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Wednesday, 25 January 2012

'Just one more thing...' Well seven actually

I have just been awarded a blog award, one which necessitates me writing seven little known things about myself. And there was me, puzzling as to what I was going to write about this week. God works in wonderful ways.

And so does: DRC

I loved the taste of uncooked liver as a child, right up to my early twenties when I discovered the possibility of flukes. I still love the memory of fresh liver, its raw tang and cold, slippery texture as you bite into it. I may be the reincarnation of a 'Rottie' or perhaps a 'Labradoodle'.

I sit in the dark for an hour at least every morning, and consume three very large mugs of strong tea. The consequence is that I have to go the toilet quite often throughout the morning, but this is a good thing because it forces me from the computer and offers something in the way of exercise.

I swim 90 lengths a week in the Leisure Centre, but only breast stroke or backstroke. My crawl is more akin to a hyper-active crab. It has always been so. As a child it may have been quite endearing. Now I’m a danger to children and old women.

As a paper boy I used to be a prodigious whistler. Old men who should have known better would congratulate me on my whistle. Said it was better than any alarm clock. This whistle has now gone, a sad case of use it or lose it.

I once chewed on a piece of cat fur at an Indian restaurant in Swansea. It may have been squirrel or dog but my stomach allowed little time to analyse the situation.

I struggle to be generous. I’m improving, slightly, with age.

My favourite ‘fast’ food is beans on toast but with two provisos. Lashings of black pepper; and the toast has to be doused liberally with extra virgin olive oil, preferably from Palestine or Greece. On the tongue it tastes of smoked fruit and earth – even better than raw liver.

And a bonus one. I don't always follow things through.

Tuesday, 17 January 2012

Gin and Reality

As I walk down Lancaster Way into a bowl of woods and hills and patterned fields, I feel like I’m walking into a picture book enclosed in sky. Only how do people live in picture books? Imprisoned in a crisp neat page and circumscribed by plot, to our eyes colourful but flat. Sometimes I’ve stood and wondered whether I could reach out and clutch handfuls of green and sky and tear it apart; see what’s behind, and know that I am staring into the face of madness or its sister, whimsy.

Turn right at the bottom of Lancaster Way and you’re on a country lane that meanders through half forgotten names: Llanrothal, Llangattock-Vibon-Avel, Wendee Wood, St. Weonards, Orcop,Welsh Newton, Wormelow Tump, Much Birch, Little Birch, as Wales slips into Herefordshire.

It is a lane of low, afternoon suns, rich meadows and woods of translucent amber and green. When it is cloudy the ivy covering trees, embankments and slowly rotting logs resembles chainmail, cold and dark, and you appreciate the importance of light. Or should I say photons, along with gluons and quarks that pattern and bind the molecular structure of all that we know. And then I think of neutrinos.

My pace slows.


To them we are gossamer. All our fine buildings, grand armies, and wealth, a faint mist, they race through. From a neutrino’s perspective we are 99% space, vast distances separating the component parts of the pattern we define as reality.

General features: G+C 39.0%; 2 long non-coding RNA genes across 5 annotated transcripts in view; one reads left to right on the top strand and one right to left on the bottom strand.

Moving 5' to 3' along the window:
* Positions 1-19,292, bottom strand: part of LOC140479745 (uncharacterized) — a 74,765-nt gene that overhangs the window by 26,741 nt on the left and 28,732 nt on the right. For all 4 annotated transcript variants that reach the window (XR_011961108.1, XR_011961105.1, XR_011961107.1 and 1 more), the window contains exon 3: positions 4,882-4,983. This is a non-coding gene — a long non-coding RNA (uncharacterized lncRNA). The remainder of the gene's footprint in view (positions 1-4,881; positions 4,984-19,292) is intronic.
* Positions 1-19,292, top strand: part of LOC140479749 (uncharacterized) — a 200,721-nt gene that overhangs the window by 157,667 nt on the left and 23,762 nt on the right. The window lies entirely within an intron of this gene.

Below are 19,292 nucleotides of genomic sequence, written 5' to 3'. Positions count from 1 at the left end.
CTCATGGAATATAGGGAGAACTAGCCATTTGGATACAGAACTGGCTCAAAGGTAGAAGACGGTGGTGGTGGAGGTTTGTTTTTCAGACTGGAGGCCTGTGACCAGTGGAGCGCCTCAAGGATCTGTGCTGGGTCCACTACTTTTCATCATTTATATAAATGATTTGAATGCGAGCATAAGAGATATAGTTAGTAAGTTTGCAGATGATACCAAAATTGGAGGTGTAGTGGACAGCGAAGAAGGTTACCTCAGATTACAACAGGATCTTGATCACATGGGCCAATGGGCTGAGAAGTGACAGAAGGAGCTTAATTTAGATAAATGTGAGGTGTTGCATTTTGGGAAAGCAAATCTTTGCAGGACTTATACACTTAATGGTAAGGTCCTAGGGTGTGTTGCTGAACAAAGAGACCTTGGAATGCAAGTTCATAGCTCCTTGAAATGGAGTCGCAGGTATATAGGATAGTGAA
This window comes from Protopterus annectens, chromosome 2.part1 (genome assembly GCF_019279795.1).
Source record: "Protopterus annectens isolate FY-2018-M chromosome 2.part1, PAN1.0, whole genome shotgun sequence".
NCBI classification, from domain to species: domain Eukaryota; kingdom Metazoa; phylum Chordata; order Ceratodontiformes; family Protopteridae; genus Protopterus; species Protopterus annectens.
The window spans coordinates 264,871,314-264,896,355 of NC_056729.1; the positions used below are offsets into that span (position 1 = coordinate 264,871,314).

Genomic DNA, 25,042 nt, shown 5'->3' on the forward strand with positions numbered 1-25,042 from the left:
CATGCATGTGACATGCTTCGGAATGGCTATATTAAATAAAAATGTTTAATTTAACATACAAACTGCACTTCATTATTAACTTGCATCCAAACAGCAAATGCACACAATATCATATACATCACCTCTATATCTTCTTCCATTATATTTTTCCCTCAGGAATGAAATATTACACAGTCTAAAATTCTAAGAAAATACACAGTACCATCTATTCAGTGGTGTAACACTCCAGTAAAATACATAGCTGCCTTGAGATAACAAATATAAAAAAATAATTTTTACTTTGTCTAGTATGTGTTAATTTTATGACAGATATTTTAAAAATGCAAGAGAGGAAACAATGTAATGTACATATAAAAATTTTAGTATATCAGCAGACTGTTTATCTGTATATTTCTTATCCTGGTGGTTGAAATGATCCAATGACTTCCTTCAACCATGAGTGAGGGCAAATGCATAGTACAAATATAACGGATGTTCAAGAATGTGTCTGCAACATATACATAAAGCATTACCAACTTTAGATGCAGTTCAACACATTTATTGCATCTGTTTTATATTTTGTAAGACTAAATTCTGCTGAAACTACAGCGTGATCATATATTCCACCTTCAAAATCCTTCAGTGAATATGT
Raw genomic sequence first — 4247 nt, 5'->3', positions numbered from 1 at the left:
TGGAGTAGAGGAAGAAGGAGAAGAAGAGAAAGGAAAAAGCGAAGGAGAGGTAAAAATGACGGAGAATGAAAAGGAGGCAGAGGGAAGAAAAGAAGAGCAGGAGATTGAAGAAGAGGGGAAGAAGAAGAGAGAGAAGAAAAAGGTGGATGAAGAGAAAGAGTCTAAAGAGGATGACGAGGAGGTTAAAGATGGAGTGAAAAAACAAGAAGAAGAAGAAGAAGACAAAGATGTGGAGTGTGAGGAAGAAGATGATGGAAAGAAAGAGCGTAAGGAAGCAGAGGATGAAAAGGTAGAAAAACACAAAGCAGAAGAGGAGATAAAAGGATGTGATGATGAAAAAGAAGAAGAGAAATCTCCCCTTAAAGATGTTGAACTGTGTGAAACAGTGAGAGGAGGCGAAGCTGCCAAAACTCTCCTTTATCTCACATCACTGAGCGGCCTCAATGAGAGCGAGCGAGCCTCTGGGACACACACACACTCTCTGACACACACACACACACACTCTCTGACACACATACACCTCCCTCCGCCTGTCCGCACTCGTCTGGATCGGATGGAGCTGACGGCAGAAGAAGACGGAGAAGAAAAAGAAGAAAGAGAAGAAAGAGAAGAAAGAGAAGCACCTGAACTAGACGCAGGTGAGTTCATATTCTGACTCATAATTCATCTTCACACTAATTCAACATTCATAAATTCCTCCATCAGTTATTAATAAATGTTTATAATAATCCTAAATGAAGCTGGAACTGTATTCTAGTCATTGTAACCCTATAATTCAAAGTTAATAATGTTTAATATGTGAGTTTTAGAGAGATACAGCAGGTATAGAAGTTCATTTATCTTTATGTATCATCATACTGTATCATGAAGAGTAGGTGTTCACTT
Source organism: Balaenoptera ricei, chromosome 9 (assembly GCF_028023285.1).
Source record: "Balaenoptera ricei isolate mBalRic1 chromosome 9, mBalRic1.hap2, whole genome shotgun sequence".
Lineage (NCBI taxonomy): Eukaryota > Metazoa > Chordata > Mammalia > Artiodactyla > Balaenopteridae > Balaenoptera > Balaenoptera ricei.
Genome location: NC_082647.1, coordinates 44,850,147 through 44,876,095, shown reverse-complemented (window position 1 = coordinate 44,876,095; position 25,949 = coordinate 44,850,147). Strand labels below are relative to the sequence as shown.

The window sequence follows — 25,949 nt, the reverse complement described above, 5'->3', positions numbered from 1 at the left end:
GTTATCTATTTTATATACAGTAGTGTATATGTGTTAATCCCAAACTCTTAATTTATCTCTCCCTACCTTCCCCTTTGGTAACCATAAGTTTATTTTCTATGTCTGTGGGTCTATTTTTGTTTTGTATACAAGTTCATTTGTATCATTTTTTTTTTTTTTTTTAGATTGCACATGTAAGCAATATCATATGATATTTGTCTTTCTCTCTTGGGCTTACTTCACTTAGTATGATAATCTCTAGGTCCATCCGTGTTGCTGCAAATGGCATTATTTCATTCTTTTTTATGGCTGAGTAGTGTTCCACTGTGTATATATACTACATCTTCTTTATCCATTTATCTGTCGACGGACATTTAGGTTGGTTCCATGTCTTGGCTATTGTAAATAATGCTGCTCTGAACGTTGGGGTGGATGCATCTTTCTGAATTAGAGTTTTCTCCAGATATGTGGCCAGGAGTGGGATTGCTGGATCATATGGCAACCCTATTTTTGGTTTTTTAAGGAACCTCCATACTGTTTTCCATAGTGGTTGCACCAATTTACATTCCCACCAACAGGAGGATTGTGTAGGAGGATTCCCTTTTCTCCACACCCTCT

It doesn’t solve the problem of hunger or the demands of a tyrannical boss, it doesn’t cure heart-ache, but it helps to remember the material world is not all there is or all that we see.

At this moment I :

am walking through

And even this is material – colourful symbols - thought captured on screen.


Ephemeral products of a ‘designed’ or random construct; or an aspect of spirit that lives beyond flesh? Either way it comes from the world we don’t see.

Designed or random our material world may be a mere filament in a mass of seething particles - or emptiness - where faith and thought, even dreams, may share more than we know.

Time for a beer, I think, or better still a gin and tonic - Where dream and reality mixes nicely with ice and sometimes combines.

Friday, 13 January 2012

Confessions of an Invigilator

There is geological time, and there is invigilator time and I know which I prefer. The former has no means of measuring itself. A mountain doesn’t get bored. In exam invigilation, however, there are a few tried and tested techniques to prevent terminal brain death.

There is team tag. A sedate activity.

Amidst the two hundred or more candidates seated in uniform lines in a very large hall, invigilators will drift unobtrusively. They will tread with slow but stately precision in pursuit of their victim, who, in turn, will seek to evade them whilst handing out paper.

But when a candidate puts up a hand, noses twitch, eyes swivel. We converge urgent for purpose. Does the candidate need more paper, a pen perhaps, a question only we can answer? A bonus point for the candidate who needs the toilet. The invigilator who reaches him or her first gets to accompany them, gets to leave the hall, indulge perhaps in conversation:

‘How are you finding it?’
Oh joy.

There are other ways of passing the time. You can gaze at faces, speculating on likely careers and professions: the doctor, the dentist, lawyer, fraudster, Griffindor, Hufflepuff…Slytherin…The mind wanders.

Statistically one in four people are gay. I don’t go there. Nor have I ever been tempted by a ‘game’ practised elsewhere: standing by the ugliest candidate. It seems to me that these invigilators have already suffered terminal brain-death. Besides, with my face there would be no competition.